In history

Did you know that this month marks the 178th year that Lord Nelson’s statue has looked over Trafalgar Square in London? The column is now one of London’s most recognisable landmarks so to mark the occasion, here’s some fun facts to wow your friends with next time you’re walking through Trafalgar Square.

  • Nelson’s Column was built to commemorate Nelson’s victory in the Battle of Trafalgar, which is also where he died – however, construction didn’t actually begin until several decades after his death. The build took place between 1840 and 1843, which was also when the Trafalgar Square that we know today was created. In fact, the National Gallery was only recently completed when work began on Nelson’s Column.
  • The position of Nelson’s Column is purposeful – the statue faces towards the Admiralty, the general direction of Plymouth and the direction of Cape Trafalgar in Spain.
  • The column was designed by William Railton who won the protracted competition for the column after two attempts. The first time he won, his contract was rescinded, but it was then reinstated. The column is in the style of Greek and Roman architecture and is decorated with leaves and scrolls.
  • Funding for the column came from private donors, including the Tsar of Russia who footed more than a quarter of the bill on his own. The total cost came to £47,000 which would be around £4 million in today’s money.
  • Initially the proposals was for a 203ft column but it ended up being scaled back due to budget constrictions and safety concerns. When it was measured in 2006 during renovations, it was found to be 14ft 6in tall, which is shorter than anyone had previously thought – a little nod to Nelson’s stature perhaps? The full height, from the bottom of the pedestal to the top of the hat is 169 ft and 3 inches.
  • The column is made from Dartmoor granite – originally it was supposed to be sandstone, but plans were changed shortly before construction. The statue on the top stands at 5.5 meters and is made from three pieces of Craigleith sandstone which was donated by the Duke of Baccleuch from his own quarry.
  • While we all know about the Nelson on the top of the column, did you know that there are actually five Nelson’s located on the column? The four panels at the bottom each depict a scene from Nelson’s battles, including the Battle of Nile, the Battle of Copenhagen, the Battle of Cape St Vincent and the Battle of Trafalgar.
  • Speaking of the panels, they are made from French guns which were captured and melted down. Each one is designed by a different artist.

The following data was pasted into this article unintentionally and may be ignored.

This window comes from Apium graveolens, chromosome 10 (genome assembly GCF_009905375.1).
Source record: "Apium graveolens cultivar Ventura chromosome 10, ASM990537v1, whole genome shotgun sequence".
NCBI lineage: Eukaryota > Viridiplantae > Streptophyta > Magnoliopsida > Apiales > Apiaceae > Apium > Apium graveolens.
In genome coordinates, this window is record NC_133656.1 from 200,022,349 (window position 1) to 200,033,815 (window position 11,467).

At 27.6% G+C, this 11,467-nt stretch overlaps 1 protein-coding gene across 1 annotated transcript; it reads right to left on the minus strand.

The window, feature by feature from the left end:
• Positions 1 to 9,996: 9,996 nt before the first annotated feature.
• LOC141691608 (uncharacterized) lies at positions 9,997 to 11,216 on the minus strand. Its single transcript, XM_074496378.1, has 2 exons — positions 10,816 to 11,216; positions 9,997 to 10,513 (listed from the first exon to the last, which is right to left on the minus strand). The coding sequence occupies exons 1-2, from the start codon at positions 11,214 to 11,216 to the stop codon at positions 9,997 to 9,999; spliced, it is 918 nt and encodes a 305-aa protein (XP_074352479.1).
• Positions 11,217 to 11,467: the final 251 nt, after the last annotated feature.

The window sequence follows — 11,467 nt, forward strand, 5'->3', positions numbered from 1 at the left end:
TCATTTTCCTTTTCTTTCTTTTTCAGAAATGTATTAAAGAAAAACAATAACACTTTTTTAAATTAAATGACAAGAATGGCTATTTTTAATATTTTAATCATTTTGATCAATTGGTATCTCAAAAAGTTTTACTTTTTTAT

• Climbing the column is frowned upon and in 2011, the Greater London Authority called for a total ban of climbing on it, though English Heritage opposed this. There are only a few people who have actually managed to climb it, allegedly, the 14 stone masons who put the statue at the top of the column had a dinner party at the top before he was placed.
  • The statue was damaged by lightning not long after completion – a chip is missing from its shoulder.
  • While you might have expected the statue to be damaged during the Blitz, the Nazi pilots were under strict instructions not to bomb the column. Allegedly, Hitler planned to relocate the entire monument to Berlin had he succeeded in invading Britain.
  • Did you know that the famous lions at the base of the monument were added 25 years after the column? They all sit in the same position but they’re not actually identical!
  • Nelson’s Column, though arguably the most famous, isn’t the only monument to have been erected in his name. There was one built on Glasgow Green in 1806, just a year after his death – much more timely than the one in London. There are also monuments to Nelson in Edinburgh, Forres, Birmingham, Liverpool, Portsmouth, Hereford and Great Yarmouth. There was one in Dublin too but it was bombed in the 60s during the height of the troubles. It stood empty until 2003 when the site became the Spire of Dublin.

You can find Nelson’s Column in Trafalgar Square in Central London – there are no restrictions on when you can visit or how long you stay and the National Gallery opposite is free to visit too! While you’re in Trafalgar Square, make sure to check out the other four plinths, three of which feature statues of notable figures, while the fourth features specially commissioned artwork that is installed on a temporary basis.

Finding Trafalgar Square is easy – by tube or mainland train head to Charing Cross, the tube station has an exit opposite the column, while the overground station is just a short walk away. There are regular buses passing through and the open top city tour buses also pass by.

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